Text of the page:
All in all it seems very odd that, given the above, a 854x480 clip renders in real time, but the same clip at 1280x720 takes 4x longer, despite only being 2.25x larger. I suspect that either there is a very non-obvious bug in the state tracker, or that we are doing something odd in the driver, possibly in the way we set up the 3D state, submit commands and data, or with memory management, or possibly with how we get our frame buffer onto the X window.
Either way, I hope to continue working on this now that GSoC is over, and anyone who is interested in contributing is free to do so. I'm hoping to move things over to Mesa's GIT sooner or later, and I'm curious to see how it does on Intel's hardware. I don't know how well the current rendering process fits with what Intel supports, but if single component signed 16-bit textures aren't a problem it should be very easy to get things up and running. At best all it needs is some minor changes in the Winsys layer.
Saturday, August 2, 2008
The problems so far are as follows:
- The input format, signed 12-bit integers, isn't amongst your GPU's favourite texture formats. We're pretty fortunate that signed 16-bit integers are available at least, even though we have to renormalize to 12 bits. Unfortunately signed 16-bit integers are usually not available with four components, which leads to...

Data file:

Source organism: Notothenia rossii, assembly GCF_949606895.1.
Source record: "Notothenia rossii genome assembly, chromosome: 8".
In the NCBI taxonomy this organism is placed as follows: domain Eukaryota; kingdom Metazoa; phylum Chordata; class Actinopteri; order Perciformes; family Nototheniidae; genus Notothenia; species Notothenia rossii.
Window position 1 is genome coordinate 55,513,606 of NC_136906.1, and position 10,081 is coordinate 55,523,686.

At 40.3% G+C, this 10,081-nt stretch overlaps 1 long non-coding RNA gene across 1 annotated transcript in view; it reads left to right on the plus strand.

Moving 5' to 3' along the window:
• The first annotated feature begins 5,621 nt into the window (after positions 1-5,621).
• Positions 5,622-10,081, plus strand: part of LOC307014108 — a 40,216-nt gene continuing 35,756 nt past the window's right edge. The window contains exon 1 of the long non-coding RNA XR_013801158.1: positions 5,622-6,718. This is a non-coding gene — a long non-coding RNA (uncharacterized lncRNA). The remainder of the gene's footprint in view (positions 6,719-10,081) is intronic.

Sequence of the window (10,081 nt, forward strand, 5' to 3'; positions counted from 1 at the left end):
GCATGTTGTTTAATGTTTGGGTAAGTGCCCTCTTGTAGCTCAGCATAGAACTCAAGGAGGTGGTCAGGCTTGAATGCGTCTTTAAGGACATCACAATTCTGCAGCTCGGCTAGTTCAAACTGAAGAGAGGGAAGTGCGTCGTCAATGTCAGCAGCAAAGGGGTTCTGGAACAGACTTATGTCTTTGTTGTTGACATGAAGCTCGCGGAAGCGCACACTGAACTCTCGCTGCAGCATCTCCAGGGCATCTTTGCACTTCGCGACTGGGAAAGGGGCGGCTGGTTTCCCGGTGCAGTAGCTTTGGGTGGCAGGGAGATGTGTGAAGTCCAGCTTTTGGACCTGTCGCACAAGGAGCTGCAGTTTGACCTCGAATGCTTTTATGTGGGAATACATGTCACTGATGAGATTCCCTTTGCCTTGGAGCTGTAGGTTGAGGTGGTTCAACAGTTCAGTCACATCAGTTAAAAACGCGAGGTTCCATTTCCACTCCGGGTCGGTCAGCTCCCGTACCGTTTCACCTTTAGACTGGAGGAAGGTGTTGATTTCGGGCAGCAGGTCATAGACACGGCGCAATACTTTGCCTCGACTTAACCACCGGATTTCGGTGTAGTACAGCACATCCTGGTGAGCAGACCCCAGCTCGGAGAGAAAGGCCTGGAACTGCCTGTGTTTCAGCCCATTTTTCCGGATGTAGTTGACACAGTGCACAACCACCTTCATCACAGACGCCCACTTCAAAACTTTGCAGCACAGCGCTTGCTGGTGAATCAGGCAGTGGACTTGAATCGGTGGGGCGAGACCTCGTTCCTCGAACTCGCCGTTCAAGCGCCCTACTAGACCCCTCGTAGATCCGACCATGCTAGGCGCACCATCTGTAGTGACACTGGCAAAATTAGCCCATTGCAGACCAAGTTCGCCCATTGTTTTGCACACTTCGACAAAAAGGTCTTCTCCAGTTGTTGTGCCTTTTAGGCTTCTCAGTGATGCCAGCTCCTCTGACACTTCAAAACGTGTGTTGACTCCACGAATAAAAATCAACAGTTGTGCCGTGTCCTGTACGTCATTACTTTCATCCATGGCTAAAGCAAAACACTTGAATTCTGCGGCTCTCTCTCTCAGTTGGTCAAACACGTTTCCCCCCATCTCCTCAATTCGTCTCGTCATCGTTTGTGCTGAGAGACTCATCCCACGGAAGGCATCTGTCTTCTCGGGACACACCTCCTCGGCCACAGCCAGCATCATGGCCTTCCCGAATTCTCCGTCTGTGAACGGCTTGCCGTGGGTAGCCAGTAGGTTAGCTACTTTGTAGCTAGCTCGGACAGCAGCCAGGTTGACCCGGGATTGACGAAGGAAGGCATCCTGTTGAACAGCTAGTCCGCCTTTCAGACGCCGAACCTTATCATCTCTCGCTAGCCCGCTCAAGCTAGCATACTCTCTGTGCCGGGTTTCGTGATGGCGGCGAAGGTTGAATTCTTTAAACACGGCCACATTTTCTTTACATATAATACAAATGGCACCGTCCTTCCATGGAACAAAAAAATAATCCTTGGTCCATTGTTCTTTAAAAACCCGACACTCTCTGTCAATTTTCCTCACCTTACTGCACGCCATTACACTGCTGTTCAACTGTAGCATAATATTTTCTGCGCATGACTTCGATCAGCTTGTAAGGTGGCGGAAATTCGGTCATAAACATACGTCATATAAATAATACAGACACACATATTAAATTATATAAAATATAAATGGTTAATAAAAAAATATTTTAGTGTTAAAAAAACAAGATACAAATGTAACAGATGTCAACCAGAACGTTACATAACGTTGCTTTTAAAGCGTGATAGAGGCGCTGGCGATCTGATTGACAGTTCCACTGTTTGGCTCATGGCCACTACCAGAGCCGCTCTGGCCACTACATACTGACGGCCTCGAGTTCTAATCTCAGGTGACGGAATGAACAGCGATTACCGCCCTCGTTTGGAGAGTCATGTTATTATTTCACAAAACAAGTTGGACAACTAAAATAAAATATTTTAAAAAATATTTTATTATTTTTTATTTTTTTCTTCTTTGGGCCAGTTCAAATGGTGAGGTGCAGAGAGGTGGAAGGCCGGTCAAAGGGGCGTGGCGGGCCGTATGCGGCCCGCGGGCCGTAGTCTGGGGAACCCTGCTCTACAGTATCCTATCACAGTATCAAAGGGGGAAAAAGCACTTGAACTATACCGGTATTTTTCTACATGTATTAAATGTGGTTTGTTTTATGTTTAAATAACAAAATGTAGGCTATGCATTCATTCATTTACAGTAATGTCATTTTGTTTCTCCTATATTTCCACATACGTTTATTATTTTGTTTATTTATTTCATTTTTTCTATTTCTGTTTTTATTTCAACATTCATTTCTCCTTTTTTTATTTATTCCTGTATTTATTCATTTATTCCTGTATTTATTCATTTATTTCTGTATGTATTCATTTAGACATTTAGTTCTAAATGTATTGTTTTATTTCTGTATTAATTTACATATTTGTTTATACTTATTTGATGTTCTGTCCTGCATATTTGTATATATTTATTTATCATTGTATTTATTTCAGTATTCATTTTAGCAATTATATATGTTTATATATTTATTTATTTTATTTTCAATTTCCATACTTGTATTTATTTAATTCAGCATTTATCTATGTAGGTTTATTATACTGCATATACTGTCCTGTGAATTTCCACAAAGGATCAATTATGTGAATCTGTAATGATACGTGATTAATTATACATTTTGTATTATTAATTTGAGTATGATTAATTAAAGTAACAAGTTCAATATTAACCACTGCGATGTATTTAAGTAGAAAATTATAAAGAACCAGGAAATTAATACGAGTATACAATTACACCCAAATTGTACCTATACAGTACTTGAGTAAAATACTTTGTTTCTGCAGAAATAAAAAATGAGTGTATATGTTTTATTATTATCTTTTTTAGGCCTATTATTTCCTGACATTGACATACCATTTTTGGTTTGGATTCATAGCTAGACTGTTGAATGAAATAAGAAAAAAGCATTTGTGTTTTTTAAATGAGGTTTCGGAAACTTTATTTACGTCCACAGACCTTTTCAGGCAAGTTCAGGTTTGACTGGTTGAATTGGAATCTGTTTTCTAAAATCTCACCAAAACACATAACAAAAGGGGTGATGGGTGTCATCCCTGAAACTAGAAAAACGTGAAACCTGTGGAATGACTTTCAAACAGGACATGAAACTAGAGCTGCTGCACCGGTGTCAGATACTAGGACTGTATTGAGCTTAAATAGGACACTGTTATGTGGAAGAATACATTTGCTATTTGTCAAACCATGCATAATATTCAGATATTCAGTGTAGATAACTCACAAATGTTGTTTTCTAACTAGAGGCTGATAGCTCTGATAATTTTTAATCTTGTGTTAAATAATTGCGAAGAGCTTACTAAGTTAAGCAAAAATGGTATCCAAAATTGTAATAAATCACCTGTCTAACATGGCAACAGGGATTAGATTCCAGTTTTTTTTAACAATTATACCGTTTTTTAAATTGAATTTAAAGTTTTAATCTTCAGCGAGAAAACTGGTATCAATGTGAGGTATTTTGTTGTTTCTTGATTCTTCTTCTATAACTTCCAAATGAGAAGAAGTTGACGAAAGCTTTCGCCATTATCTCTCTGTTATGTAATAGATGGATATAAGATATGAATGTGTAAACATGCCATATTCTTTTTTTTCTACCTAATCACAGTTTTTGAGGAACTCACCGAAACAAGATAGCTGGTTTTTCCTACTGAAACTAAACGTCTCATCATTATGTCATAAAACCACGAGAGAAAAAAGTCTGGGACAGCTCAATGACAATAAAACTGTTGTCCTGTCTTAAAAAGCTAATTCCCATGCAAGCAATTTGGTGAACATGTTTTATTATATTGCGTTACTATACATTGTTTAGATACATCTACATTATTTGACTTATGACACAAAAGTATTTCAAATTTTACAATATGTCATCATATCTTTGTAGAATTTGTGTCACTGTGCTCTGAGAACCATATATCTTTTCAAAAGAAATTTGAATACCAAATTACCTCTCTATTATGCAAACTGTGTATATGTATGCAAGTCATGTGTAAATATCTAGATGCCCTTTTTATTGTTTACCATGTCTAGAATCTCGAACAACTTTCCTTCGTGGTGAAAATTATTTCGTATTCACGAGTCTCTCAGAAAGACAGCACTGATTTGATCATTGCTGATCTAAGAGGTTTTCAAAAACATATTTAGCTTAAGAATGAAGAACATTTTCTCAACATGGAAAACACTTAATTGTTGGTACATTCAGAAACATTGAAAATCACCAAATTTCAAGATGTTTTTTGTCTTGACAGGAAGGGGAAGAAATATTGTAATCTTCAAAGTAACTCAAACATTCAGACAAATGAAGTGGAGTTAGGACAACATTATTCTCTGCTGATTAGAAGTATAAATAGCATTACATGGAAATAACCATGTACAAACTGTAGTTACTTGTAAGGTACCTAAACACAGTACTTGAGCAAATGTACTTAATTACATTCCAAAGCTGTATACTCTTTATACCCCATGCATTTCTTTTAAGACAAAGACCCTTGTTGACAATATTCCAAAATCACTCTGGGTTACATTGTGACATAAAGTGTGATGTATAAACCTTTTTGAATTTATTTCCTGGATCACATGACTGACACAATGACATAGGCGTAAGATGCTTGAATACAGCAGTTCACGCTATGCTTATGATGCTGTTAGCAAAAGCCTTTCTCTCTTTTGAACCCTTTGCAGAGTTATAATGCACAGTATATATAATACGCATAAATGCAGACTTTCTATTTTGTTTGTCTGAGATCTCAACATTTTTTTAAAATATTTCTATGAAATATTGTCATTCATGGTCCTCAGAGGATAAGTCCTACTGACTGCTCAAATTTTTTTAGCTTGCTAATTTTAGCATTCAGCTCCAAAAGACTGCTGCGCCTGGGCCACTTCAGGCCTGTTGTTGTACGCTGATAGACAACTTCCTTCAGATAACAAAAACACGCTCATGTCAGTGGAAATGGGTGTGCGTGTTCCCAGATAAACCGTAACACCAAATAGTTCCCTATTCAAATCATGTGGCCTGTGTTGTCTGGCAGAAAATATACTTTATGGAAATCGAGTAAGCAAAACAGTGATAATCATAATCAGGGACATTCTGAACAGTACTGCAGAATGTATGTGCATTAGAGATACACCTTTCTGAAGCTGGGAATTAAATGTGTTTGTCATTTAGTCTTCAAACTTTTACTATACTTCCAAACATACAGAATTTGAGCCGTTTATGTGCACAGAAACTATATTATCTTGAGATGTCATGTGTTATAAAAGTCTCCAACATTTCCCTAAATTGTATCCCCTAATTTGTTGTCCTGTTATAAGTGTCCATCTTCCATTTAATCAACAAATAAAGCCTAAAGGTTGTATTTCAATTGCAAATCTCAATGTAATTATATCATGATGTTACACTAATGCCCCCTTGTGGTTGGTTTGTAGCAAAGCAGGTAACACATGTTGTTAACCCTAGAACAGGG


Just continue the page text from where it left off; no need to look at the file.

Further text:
- Hefty texel fetch requirements. If we had signed 16-bit RGBA textures we could do some packing and cut down on the number of fetches by 4, but we don't. Therefore, a naive 2D IDCT would require 128 texel fetches and 64 MADDs per pixel. Even if we had the ability to pack our DCT coefficients into 4 components we would still be left with 32 texel fetches, 16 DP4s, and 15 additions. There are algorithms such as AAN, which trade multiplications for additions, but are not suited to being calculated a pixel at a time or taking advantage of our vector arithmetic units. Instead of a 2D IDCT we could opt for two 1D IDCTs, which would give us 16 texel fetches and 8 MADDs per pixel per pass, or 4 texel fetches, 2 DP4s, and 1 addition if we could do full packing. However, we really can't do 1D IDCTs efficiently because...